Minolta Dimage EX

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Minolta Dimage EX
Minolta-DiMage-EX-p1030227.jpg
Type Compact digital camera
Sensor CCD 0.5 inch
Maximum resolution 1344 × 1008
Lens Detachable
Flash Guide number 11
Shutter programmed AE
Shutter speed range from 1/4000 s to 2s
Exposure metering 25-segment TTL
Exposure modes programmed AE
Metering modes Automatic
Focus modes External passive AF
Continuous shooting 3,5 photo/s
Viewfinder Optical
ASA/ISO range 125
Rear LCD monitor 2 inches, 110 000 pixels
Storage Compact Flash
Battery four AA batteries; Ni-Cd, Ni-MH ou lithium AA batteries possible.
Weight

without batteries:

  • 310 g with zoom objective
  • 340 g with wide angle lens

The Minolta Dimage EX (also sold as EX 1500) is a digital camera, first marketed in 1998. The Dimage line was one of the first consumer point-and-shoot cameras released in the American market and featured an unusual interchangeable lens system not normally found in point-and-shoot cameras.

The Dimage EX line was originally intended to be "obsolescence-proof," in that it was designed with internal software that would be upgradable through downloads or patches based on FlashPoint Technology's Digita camera operating system, and that its lens interface would support future lens configurations. However, this concept was abandoned as Minolta continued on redesigning the Dimage line, eventually merging more SLR-style features into it.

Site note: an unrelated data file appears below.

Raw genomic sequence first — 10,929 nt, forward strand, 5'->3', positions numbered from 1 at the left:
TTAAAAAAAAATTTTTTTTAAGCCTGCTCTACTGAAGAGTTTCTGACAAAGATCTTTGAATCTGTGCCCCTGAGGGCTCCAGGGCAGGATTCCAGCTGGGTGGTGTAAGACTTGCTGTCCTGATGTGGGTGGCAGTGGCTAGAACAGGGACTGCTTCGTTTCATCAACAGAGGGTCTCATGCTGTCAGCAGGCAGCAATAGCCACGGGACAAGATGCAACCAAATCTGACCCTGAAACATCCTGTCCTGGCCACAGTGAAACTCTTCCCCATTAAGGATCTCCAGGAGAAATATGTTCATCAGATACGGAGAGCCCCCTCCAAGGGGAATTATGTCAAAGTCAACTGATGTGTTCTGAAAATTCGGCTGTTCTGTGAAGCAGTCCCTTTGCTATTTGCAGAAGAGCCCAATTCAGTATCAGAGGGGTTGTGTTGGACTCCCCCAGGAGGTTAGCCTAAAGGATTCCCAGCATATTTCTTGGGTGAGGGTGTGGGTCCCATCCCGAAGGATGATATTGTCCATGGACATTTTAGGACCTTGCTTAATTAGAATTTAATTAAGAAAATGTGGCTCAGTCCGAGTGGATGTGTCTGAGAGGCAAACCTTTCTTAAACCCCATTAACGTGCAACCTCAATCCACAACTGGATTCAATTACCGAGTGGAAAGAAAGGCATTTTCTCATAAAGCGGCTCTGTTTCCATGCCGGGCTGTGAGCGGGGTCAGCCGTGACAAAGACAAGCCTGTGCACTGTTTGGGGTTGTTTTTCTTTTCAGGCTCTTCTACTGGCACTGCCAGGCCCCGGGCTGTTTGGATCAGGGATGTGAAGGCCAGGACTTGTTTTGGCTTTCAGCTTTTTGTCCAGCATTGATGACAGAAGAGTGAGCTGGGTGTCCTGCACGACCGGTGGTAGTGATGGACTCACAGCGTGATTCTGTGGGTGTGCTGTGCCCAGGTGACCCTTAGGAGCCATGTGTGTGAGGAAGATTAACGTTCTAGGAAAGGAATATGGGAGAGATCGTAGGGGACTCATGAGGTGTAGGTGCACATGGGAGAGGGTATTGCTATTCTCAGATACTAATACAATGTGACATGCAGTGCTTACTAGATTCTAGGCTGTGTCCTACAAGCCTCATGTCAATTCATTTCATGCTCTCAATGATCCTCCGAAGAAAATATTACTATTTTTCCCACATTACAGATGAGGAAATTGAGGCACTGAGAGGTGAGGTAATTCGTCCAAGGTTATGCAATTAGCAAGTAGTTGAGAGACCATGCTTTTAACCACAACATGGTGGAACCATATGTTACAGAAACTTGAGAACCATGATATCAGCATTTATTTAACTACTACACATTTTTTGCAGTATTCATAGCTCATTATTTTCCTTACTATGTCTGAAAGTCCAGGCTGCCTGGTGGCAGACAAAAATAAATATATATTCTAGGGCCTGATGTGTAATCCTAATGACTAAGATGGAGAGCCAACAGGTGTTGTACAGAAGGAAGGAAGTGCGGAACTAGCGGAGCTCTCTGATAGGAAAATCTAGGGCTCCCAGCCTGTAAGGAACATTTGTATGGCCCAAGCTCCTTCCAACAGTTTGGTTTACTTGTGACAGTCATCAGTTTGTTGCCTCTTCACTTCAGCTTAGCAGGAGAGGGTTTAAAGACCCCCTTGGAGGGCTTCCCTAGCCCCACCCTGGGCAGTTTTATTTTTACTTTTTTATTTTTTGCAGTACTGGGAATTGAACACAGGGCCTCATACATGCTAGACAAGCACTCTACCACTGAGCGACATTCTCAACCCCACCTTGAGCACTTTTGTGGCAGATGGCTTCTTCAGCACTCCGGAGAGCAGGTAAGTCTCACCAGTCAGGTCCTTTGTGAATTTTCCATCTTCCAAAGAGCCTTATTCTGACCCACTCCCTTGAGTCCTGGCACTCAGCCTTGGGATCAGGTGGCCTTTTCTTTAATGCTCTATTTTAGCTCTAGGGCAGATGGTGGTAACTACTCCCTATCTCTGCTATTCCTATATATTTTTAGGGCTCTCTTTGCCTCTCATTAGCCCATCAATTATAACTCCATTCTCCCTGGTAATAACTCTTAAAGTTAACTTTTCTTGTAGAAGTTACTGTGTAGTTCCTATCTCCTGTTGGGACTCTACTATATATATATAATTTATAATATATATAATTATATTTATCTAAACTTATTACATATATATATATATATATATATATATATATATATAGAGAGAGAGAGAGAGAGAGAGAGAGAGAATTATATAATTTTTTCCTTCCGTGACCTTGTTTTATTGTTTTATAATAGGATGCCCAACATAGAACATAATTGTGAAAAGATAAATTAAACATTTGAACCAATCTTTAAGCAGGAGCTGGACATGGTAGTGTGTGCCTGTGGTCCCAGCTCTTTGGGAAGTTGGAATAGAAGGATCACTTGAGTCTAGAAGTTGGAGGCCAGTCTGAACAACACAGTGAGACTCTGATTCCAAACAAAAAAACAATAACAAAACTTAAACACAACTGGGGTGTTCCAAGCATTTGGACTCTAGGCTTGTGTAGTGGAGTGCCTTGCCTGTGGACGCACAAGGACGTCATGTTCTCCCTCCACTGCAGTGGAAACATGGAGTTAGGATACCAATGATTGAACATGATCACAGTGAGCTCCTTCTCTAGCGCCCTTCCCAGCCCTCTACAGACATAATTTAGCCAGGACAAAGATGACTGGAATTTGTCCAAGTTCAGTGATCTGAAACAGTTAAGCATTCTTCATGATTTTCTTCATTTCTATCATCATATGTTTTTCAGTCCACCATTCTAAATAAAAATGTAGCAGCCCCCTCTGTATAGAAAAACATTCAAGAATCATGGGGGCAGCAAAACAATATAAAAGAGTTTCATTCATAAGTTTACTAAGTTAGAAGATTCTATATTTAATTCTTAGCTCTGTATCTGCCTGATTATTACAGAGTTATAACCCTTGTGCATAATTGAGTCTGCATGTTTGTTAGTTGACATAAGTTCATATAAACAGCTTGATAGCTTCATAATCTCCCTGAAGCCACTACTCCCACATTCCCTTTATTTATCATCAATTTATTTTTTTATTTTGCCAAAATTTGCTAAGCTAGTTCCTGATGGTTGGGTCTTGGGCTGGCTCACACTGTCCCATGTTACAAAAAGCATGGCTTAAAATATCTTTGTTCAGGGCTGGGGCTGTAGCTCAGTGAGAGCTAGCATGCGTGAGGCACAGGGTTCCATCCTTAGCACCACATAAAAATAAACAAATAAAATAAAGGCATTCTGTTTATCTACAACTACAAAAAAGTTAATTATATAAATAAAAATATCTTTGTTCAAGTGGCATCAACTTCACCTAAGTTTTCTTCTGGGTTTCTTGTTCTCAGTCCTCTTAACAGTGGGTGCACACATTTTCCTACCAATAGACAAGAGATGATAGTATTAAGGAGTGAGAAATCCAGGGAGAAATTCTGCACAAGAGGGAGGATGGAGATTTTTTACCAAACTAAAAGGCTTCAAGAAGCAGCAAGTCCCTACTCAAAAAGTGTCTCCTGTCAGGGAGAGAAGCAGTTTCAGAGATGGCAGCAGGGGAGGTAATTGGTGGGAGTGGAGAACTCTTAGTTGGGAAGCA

Features[edit]

Dimage EX opened with lens detached

The Dimage EX features a maximum resolution of 1344×1008 pixels and stores files in JPEG format. Though the term "megapixel" was not widely used at the time of its manufacture, it operates at 1.5 megapixels, a large file-size for non-SLR digital cameras of its time. It utilizes Compact Flash cards and initially shipped with a single 8 MB card.

The Dimage EX's interchangeable lens assemblies set it apart from most point-and-shoot cameras. It initially shipped with a 3× zoom lens (the equivalent of 38-115mm focal length), named Dimáge EX 1500 Zoom, but Minolta also introduced a wide angle lens as Dimáge EX 1500 Wide that could replace the standard lens unit. In 1999, Minolta also marketed the Dimáge 3D 1500, incorporating MetaCreations' MetaFlash technology in a special flash accessory module to be mounted between the camera base and its lens in order to achieve stereoscopic photographs.

The port for the removable lens units also doubles as a port for a serial cable connection to a computer for direct downloading of photographs. The downloading process is handled via a packaged software interface called 'Digita Desktop'. The unit also has a separate dedicated video-out port which supports both PAL and NTSC video standards.

The Dimage EX uses four standard AA batteries. However, the many features of the Dimage causes relatively fast draining of batteries, compared to other digital cameras of its time.

See also[edit]

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